Turkey is in talks with France on the purchase of a long-range missile defence system after disputes with China who originally won the tender.
Turkish President Tayyip Erdogan confirmed the development, which would, no doubt, be welcomed by the US and NATO officials who had previously expressed their concerns that Chinese technology could raise compatibility and security issues across the bloc of which Turkey is a member.
Moreover, the winner of the tender, China Precision Machinery Import and Export Corporation (CPMIEC) is under US sanctions for violations of the Iran, North Korea and Syria Non-proliferation Act, raising further objections from Turkey's western allies about the country's original decision.
"Some disagreements have emerged with China on the issues of joint production and know-how during negotiations over the missile defence system," Erdogan told reporters as he returned from the NATO summit in Wales.
"Talks are continuing despite that but France, which is second on the list, has come up with new offers. Right now our talks with France are continuing. For us, joint production is very, very important," he said.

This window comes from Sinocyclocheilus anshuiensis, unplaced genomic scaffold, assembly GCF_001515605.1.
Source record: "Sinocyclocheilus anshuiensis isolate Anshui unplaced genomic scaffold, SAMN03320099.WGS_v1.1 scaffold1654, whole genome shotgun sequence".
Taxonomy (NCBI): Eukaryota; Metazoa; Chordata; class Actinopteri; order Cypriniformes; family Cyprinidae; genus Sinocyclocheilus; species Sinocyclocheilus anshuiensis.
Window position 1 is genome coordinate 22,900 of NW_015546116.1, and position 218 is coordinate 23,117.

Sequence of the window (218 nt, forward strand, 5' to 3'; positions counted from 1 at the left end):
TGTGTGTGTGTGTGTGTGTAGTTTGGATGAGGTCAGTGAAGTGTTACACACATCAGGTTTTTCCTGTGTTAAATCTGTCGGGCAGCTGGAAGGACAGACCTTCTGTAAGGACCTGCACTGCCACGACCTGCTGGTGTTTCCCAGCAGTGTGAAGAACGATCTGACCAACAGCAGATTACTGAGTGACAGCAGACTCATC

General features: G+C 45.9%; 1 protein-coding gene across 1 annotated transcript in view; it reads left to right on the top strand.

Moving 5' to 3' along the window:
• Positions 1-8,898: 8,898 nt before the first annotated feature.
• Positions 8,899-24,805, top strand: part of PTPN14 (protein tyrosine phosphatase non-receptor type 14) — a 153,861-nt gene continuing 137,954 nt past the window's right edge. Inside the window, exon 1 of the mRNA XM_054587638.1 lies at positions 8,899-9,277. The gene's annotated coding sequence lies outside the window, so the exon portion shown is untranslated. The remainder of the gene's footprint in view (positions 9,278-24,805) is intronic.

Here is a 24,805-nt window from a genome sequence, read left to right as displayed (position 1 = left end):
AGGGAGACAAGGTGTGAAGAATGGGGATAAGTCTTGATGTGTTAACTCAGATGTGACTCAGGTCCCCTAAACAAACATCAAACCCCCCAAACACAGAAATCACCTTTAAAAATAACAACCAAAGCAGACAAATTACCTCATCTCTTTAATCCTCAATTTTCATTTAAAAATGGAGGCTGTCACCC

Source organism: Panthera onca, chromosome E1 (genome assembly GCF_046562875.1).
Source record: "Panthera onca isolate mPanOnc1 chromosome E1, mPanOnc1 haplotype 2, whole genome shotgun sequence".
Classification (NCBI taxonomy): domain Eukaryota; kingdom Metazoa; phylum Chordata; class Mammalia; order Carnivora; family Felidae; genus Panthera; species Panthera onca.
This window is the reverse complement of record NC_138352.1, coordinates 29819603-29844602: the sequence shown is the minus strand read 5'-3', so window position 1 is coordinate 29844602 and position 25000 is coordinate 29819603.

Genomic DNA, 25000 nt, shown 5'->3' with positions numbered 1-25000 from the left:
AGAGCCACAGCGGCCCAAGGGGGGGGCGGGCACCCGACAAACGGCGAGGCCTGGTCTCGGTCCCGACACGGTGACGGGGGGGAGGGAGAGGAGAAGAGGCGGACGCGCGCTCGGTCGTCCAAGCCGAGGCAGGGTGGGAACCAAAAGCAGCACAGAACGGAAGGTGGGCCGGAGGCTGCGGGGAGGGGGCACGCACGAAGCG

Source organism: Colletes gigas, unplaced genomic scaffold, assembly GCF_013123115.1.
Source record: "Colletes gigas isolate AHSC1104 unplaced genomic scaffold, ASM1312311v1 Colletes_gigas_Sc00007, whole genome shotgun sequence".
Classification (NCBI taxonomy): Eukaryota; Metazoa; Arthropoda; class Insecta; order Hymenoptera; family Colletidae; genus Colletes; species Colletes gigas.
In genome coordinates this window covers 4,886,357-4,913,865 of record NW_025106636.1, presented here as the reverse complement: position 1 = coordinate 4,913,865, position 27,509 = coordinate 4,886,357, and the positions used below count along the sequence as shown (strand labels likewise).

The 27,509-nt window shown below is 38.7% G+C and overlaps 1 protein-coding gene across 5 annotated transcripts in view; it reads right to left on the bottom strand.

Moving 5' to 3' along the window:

Franco-Italian Eurosam, which is owned by Franco-Italian missile maker MBDA and France's Thales, came second in a tender last September, losing out to CPMIEC's $3.4bn (£2.1bn) offer.
US Defense Secretary Chuck Hagel, who told a defence industry forum last week that Russia and China were working hard to close a weapons technology gap with the United States, was in Ankara on Monday.
Last month, Turkey invited firms in the tender, including Eurosam and US-listed Raytheon, the maker of Patriot missiles which came in third, to extend the validity of their bids, indicating Ankara was still considering alternative offers but stopped short of discussing problems with the Chinese deal.
In May, Turkish officials told Reuters on condition of anonymity that China had not met the tender's conditions.